This post is satirical in nature, and should not be taken literally at all.*
The first day of March. I walk, just past somnambulant, with Hannah's leash in hand.
"Dog training could be the end of us, you know," Kath said, being dragged by Walter. Her tone evokes the feeling I get in my belly when a glass shatters between my bare feet: movement of any kind is likely to result in pain, mess, and quite possibly a limp. A gland somewhere deep in my white-matter squeezes. I'm no more awake, but suddenly, terribly, terribly, alert.
Gingerly, I attempt to place a toe on a bit of floor with no splinters of laceration. I say nothing, carefully.
"If we had children our parenting styles would be very different."
Toe bleeding. Pull back and try new tactic. Perhaps I can leap over the danger...?
"You think that it is a natural right for a dog to run free," I said. "I think that running free is a reward a dog gets for good behaviour."
Why is it, no matter where you are, as soon as there is a chase scene two guys in overalls appear carrying a huge sheet of glass?
The difficult circular reality is that we never have the kind of walk we enjoy if we have that kind of walk now. Training walks have to be tightly controlled, to establish focus and concentration for all parties. Once we have them attending to us - that is, the dogs paying attention to the humans - we can change the parameters of the control, give them much more freedom, and be much more relaxed on our walks.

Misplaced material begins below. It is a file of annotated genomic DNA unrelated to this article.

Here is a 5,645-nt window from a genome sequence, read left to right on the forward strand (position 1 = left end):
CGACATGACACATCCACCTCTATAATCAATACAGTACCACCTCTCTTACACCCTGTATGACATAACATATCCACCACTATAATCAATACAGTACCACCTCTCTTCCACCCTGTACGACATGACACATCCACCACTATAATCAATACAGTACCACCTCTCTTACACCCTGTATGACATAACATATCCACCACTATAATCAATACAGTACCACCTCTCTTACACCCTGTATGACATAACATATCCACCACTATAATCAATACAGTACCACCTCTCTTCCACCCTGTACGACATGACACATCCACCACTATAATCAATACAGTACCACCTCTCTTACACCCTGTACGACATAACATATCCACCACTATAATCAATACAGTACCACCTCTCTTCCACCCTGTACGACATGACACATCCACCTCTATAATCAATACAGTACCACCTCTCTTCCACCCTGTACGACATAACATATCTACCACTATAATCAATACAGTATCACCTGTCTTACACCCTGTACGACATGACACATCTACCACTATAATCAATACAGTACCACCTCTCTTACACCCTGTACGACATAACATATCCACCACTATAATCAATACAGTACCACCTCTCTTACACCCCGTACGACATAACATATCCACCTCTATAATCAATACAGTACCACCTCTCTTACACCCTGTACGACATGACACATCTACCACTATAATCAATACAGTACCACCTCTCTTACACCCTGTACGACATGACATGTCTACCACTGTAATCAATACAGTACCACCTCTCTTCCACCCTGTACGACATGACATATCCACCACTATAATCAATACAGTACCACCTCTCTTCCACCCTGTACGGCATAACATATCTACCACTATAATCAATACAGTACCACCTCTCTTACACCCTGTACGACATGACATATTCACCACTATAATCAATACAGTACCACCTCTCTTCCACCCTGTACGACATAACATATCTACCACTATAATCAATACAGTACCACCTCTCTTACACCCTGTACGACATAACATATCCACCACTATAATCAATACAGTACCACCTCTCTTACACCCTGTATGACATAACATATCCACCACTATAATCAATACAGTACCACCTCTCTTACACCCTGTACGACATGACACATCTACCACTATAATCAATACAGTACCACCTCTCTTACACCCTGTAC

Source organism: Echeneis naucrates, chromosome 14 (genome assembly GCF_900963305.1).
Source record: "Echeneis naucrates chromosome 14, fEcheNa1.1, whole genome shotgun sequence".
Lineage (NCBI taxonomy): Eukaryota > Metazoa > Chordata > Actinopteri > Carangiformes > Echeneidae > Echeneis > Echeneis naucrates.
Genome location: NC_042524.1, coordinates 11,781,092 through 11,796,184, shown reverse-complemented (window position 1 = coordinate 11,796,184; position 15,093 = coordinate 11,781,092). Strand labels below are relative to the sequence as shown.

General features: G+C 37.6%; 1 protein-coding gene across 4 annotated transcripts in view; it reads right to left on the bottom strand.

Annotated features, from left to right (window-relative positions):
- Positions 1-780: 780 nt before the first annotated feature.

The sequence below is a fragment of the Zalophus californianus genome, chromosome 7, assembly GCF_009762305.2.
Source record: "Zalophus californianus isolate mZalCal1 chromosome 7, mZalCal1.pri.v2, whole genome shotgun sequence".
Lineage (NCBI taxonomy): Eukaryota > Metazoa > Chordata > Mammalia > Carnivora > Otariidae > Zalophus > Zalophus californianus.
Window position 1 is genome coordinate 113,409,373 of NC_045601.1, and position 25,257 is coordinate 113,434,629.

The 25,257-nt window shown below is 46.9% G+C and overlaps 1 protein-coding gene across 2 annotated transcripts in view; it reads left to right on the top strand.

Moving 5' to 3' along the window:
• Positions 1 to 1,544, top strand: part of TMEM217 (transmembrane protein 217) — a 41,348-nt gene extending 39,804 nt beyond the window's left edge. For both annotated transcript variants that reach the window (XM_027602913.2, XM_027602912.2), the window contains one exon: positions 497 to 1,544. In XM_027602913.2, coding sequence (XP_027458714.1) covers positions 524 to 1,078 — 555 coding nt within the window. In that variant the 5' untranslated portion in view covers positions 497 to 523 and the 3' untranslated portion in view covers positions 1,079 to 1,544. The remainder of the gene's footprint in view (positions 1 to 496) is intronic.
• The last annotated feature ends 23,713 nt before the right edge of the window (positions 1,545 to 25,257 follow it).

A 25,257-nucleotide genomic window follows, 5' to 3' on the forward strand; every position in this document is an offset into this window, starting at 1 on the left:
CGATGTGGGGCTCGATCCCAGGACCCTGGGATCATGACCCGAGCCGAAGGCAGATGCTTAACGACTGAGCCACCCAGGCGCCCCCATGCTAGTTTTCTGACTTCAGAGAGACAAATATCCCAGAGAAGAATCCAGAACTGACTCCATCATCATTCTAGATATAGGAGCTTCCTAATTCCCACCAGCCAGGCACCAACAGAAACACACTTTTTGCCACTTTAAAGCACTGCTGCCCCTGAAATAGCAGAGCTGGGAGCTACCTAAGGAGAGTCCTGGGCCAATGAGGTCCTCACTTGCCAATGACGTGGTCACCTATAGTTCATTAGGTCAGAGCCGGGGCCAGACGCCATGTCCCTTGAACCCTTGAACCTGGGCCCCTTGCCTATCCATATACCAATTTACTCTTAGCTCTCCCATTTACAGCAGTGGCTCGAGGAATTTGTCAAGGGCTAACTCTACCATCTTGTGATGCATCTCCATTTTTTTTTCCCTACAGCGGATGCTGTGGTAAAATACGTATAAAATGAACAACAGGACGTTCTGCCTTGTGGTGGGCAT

Special thanks to the father of Dawson and and Grace. We met this gentleman at the corner by Pet Value, with his Golden Retrievers. We stopped to say hello, and to let Walter and Hannah say hello. He talked about how much his dogs enjoyed their training, and that the consistent repetition paid off for many years. By the time we parted ways, Kath was feeling much better about being
trained in a training program with our dogs.
*...Unless you were there to hear the dialogue, in which case it's completely true in all respects.